On Monday, Microsoft finally took the wraps off its much talked about Surface tablet that had created a lot of hype even before its release. However, it seems that the mysteries surrounding the device have not been solved completely.
Microsoft left many questions unanswered; the amount of RAM deployed in Surface tablets being one of them. On top of all these, an alert reader at Engadget has pointed out yet another intrigue - a strange-looking five-pin connector slot on the right side of the device, which is also occupied by a USB port, a video output and a speaker grille.
According to Engadget, the power port on the new Surface tablet looks remarkably similar to the magnetic MagSafe-style connector Microsoft sent to the U.S. Patent Office last week.
As The Verge has noted, while the company's patent application doesn't provide much information about the connector, its illustrative drawings indeed look exactly like the slot which can be seen on the new Surface tablets.
The patent application, which was made public on June 14, provides key specifications of the connector that include its symmetrical shape and magnetic coupling to devices, leading us to believe that Microsoft is indeed on its way to creating a MagSafe competitor to go with its freshly introduced iPad rivals, The Verge reported.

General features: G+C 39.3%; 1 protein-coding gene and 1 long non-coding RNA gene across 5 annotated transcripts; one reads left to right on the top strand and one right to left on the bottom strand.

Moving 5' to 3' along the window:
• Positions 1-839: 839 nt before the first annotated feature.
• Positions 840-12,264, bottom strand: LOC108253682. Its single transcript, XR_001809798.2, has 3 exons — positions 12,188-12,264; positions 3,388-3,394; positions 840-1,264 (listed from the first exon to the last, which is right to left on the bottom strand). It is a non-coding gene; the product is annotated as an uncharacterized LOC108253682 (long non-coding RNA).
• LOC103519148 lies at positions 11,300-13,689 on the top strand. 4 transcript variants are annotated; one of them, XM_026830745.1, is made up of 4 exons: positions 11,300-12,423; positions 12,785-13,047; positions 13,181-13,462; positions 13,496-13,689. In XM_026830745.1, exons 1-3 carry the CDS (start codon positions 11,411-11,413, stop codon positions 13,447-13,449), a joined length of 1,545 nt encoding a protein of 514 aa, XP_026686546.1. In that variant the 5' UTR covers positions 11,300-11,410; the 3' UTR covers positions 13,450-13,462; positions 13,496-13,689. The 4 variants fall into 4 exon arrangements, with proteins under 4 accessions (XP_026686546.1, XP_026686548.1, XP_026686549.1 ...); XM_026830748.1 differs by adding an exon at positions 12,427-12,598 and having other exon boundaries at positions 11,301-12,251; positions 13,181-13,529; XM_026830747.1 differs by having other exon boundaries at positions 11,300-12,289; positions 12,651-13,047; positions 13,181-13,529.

The report said that Steven Sinofsky, president of the Windows and Windows Live Division at Microsoft, acknowledged this as a magnetic charging connector during the presentation event Monday. However, he didn't provide any further details.
In addition, Microsoft suspiciously kept all the charging cables out of sight during the post-event hands-on time, the report added.
It was Sinofsky who took the stage Monday to describe the hardware of Microsoft's Surface tablet. There will be two options for the device - one powered by Intel's 22nm Ivy Bridge chips running Windows 8 and the other one is powered by an ARM chipset and Windows RT.
When it comes to the Windows RT version, the device is just 9.3mm thin, weighs 1.5lbs, includes a built-in kickstand and is the first PC with a vapor-deposited (PVD) magnesium case. It will be available in 32GB or 64GB versions, sporting a 10.6-inch ClearType HD display (resolution not revealed).
In case of the Intel-based Surface tablet, the device will run Windows 8 Pro. It will be 13.5mm thick with a weight of 1.9lbs and will support USB 3.0.
The Intel version will also include magnesium casing and a built-in kickstand. It will also include additional digital ink support through a pen that magnetizes to the body of the tablet. The device will have a 10.6-inch ClearType Full HD display but will be available with either 64GB or 128GB storage.
Both the Windows RT version and the Intel version of the Surface tablet feature optional Touch and Type keyboard covers.
According to Microsoft, the suggested retail pricing of the device will be announced closer to availability. While the Windows RT version will be available at the time of the general availability of Windows 8, most probably in October, the Intel version will be shipped about three months afterward.
Watch the full video from the company's event and a promo of the device below.
Start slideshow to droll over the images of the Microsoft Surface tablet.